Refrain From Using Places Of Worship For Campaign Propaganda: EC To Political Parties

The Logical Indian Crew India

March 20th, 2019 / 5:39 PM

Religious Places Campaign Propaganda EC

Image Credit: LiveLaw

On March 19, Election Commission asked political parties and religious leaders to refrain from using places of worship for campaign propaganda. EC also asked them not to indulge in activities that may cause tension between castes and communities.

On March 11, EC had warned parties in Kerala against using the Sabarimala temple row in campaigning.


Avoid usage of places of worship for propaganda: EC

Delhi’s Chief Electoral Officer said in a statement, “As per the Model Code of Conduct, the use of caste and religion during the election campaign is strictly prohibited.”

The EC further said that parties and religious leaders should refrain from indulging in any activity that could “aggravate existing differences or cause tension between different caste or communities, religious or linguistic.”

A similar advisory was issued by EC to political parties in Kerala to avoid using the Sabarimala temple row in their campaigns. It said that invoking religious propaganda on this issue would be a clear violation of the model code of conduct.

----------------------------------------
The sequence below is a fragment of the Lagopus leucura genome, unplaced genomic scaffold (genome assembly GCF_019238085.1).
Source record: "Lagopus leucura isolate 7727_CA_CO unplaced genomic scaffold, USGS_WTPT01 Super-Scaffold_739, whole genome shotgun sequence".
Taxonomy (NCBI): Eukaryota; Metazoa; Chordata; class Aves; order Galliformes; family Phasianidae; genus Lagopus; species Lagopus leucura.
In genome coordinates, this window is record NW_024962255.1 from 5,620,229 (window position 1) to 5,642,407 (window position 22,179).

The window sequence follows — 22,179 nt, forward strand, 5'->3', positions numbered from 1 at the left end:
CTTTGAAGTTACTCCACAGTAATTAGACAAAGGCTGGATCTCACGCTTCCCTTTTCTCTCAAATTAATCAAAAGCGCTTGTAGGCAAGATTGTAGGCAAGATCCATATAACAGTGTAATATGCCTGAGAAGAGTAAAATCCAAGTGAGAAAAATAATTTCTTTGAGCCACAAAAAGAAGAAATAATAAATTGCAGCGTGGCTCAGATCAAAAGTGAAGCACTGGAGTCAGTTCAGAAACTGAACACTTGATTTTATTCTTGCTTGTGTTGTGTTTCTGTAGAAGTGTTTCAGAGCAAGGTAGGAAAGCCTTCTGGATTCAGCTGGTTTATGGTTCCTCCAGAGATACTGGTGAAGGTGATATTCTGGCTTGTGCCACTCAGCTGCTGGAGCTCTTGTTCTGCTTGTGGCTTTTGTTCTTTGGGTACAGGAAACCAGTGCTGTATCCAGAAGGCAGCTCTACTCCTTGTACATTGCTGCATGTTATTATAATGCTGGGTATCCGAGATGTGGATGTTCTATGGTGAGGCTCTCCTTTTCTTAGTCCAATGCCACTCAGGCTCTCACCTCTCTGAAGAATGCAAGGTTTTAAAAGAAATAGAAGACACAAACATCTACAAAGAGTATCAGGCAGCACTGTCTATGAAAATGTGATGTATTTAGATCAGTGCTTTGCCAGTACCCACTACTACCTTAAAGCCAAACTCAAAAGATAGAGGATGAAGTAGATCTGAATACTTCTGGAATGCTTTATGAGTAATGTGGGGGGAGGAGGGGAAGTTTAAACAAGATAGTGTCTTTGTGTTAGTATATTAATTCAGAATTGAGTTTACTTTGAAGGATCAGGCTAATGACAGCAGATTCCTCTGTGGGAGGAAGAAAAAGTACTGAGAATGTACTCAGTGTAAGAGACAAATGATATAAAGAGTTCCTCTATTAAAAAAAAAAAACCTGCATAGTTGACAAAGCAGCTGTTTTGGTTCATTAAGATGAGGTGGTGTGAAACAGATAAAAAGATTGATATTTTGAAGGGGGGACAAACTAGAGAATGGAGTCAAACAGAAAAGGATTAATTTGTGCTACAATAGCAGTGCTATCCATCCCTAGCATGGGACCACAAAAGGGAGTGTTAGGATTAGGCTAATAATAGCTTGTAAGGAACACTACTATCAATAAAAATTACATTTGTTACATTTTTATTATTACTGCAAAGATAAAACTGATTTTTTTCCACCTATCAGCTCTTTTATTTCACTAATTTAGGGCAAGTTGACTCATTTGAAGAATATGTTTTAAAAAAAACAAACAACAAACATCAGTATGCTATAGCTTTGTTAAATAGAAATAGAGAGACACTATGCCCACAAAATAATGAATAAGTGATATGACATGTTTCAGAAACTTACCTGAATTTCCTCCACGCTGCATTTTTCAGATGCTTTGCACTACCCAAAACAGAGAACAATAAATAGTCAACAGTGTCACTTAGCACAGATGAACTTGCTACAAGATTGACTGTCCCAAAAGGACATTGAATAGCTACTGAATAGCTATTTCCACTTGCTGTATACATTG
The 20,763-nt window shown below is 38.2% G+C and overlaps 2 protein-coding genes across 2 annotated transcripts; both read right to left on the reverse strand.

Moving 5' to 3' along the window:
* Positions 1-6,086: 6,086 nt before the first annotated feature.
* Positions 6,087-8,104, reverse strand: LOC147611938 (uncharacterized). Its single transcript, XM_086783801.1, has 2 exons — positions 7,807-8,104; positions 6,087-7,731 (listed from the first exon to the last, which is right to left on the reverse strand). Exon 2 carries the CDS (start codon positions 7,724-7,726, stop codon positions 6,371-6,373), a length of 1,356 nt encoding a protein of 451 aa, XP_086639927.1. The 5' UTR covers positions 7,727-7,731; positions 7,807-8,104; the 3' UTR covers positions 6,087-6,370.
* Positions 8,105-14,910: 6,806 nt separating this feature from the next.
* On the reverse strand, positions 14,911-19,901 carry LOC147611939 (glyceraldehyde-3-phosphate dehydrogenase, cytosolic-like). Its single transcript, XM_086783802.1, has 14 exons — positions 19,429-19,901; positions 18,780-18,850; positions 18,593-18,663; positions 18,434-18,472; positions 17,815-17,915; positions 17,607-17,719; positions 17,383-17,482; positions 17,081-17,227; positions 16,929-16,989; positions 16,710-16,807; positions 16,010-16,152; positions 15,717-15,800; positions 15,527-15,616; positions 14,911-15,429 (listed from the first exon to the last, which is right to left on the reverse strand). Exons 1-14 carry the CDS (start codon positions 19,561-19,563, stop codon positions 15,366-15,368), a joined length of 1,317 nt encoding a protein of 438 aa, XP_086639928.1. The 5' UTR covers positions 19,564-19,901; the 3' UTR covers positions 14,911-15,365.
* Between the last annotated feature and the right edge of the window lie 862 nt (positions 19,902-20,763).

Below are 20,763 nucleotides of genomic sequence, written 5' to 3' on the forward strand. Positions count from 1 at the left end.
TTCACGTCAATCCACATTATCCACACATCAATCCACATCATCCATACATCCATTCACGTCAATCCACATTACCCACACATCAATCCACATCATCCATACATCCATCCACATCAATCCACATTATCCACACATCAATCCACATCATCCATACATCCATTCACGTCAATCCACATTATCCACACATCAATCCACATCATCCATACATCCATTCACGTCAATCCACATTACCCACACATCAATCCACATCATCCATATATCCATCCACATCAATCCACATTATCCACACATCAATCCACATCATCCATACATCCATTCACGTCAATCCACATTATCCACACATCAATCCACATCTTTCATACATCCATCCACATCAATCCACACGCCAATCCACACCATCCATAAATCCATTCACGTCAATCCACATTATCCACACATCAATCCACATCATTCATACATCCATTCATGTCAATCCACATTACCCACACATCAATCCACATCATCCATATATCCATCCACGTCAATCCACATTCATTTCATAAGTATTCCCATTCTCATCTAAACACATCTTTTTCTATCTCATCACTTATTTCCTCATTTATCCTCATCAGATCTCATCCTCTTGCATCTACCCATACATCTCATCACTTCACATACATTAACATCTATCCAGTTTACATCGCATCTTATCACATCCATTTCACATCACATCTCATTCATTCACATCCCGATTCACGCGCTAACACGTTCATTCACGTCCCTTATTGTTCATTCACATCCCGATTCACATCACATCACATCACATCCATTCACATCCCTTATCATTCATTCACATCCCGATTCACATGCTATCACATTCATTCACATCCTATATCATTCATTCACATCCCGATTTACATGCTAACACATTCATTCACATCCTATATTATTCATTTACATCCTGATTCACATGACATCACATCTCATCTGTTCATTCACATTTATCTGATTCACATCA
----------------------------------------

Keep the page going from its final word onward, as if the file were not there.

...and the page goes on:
Earlier, EC had asked parties to not use pictures of armed force personnel in their campaign material. “Parties/candidates are advised that their campaigners/candidates should desist, as part of their election campaigning, from indulging in any political propaganda involving activities of defence forces,” said the advisory.

This advisory came after several complaints were received by EC over the use of armed forces against the backdrop of Pulwama attack and the subsequent air strike by the Indian Air Force, for political gains.


Model Code of Conduct

The Model Code Of Conduct is a set of guidelines which regulate political parties and its candidates to ensure free and fair polls. The Election Commission derives its powers from Article 324 of the Constitution which allows it to monitor the central and state governments as well as the political parties and their candidates.

The MCC provisions deal with a myriad of issues ranging from speeches, management of elections, polling booths, portfolios, the content of election manifestos, among others.


Also Read: TLI Explains: With General Elections Coming Up, Know What The Model Code Of Conduct Means


Contributors

Written by : Shraddha Goled

Edited by : Poorbita Bagchi

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